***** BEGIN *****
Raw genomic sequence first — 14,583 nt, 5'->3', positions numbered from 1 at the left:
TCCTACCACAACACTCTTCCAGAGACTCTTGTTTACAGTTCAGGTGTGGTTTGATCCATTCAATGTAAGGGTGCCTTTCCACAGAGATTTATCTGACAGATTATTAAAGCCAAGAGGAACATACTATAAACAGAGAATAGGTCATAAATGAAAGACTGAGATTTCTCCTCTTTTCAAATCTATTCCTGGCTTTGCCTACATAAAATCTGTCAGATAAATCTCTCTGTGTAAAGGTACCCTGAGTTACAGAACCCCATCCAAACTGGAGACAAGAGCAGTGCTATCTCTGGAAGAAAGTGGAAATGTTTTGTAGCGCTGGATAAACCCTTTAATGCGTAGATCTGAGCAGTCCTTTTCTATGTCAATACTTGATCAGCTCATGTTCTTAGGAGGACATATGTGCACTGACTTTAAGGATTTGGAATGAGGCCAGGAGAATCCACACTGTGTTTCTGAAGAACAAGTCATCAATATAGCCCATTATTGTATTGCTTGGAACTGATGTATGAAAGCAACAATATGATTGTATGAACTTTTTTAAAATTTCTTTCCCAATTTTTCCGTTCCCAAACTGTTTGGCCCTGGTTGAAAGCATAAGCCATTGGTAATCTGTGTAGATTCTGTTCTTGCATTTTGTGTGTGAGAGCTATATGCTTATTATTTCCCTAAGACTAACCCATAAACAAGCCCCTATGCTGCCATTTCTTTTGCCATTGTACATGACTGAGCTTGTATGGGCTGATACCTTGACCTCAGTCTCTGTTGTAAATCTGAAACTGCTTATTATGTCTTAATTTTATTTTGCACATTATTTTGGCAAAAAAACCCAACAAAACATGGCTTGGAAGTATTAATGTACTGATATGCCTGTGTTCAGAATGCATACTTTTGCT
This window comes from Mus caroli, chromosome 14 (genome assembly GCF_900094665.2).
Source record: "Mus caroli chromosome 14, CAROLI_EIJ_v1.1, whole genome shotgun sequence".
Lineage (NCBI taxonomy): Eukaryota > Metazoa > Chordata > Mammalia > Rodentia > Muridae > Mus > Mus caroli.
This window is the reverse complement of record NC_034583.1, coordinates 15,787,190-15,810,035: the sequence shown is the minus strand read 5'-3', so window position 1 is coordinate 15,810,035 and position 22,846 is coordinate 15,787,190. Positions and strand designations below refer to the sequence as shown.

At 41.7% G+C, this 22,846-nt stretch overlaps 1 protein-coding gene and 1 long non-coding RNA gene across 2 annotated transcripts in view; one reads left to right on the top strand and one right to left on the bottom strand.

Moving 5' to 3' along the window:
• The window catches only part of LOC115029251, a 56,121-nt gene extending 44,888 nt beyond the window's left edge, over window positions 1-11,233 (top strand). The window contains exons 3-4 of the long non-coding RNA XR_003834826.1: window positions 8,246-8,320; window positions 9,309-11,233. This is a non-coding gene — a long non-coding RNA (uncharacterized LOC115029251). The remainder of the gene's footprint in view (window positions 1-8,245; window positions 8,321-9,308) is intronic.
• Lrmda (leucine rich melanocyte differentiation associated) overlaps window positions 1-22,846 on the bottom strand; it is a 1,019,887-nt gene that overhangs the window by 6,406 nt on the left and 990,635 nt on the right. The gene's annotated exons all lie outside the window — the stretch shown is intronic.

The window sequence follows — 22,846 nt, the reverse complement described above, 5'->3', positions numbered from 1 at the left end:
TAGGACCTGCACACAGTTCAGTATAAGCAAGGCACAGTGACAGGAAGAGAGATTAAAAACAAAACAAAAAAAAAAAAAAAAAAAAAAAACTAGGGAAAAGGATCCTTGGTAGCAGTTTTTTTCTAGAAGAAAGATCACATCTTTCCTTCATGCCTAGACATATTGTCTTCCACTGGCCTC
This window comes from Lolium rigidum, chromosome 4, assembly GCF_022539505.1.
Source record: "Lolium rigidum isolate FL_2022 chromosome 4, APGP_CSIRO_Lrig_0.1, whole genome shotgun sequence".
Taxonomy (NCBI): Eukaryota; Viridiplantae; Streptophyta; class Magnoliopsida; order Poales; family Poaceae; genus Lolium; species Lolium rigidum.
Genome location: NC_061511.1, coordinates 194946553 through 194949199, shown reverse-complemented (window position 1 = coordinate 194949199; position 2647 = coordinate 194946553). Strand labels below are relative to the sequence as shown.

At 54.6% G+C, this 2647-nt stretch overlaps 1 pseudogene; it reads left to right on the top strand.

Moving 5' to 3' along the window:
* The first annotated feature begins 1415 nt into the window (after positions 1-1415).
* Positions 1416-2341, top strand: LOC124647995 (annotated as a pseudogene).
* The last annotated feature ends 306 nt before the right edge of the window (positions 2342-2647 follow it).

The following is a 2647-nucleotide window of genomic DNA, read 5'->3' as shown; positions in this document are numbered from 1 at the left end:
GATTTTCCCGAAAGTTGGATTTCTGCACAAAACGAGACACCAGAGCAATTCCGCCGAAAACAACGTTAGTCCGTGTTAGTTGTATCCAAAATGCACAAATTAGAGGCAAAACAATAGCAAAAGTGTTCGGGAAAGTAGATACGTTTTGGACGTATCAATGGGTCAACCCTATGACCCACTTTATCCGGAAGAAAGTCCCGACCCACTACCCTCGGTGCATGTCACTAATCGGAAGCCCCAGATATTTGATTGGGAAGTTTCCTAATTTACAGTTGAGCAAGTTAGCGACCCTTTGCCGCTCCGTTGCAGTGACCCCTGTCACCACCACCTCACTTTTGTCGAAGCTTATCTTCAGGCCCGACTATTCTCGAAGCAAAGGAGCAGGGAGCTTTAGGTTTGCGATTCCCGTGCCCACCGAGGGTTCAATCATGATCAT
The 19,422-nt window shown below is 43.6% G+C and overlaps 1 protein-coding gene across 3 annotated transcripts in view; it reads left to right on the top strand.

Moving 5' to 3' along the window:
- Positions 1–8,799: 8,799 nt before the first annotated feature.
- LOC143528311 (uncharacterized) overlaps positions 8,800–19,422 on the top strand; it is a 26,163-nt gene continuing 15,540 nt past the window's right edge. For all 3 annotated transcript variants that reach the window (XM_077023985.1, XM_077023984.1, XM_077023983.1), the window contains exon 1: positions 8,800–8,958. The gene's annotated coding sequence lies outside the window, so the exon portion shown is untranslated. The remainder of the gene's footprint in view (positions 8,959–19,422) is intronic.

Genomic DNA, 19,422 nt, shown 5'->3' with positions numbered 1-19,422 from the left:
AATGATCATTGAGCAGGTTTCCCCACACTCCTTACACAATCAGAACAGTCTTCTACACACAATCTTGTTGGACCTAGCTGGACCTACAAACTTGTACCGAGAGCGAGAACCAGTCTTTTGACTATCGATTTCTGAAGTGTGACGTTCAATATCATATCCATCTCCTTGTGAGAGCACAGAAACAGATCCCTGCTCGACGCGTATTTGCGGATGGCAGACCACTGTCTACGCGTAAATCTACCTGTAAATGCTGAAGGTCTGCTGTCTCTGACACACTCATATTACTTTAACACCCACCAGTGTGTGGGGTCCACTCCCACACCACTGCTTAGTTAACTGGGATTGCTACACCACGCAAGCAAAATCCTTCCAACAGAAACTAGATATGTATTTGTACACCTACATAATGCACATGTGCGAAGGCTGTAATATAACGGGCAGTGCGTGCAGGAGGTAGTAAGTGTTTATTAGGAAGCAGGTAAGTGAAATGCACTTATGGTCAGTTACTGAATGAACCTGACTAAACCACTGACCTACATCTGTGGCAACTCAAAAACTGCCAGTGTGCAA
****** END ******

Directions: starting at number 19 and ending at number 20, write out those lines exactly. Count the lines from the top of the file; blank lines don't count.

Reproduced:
* The first annotated feature begins 1415 nt into the window (after positions 1-1415).
* Positions 1416-2341, top strand: LOC124647995 (annotated as a pseudogene).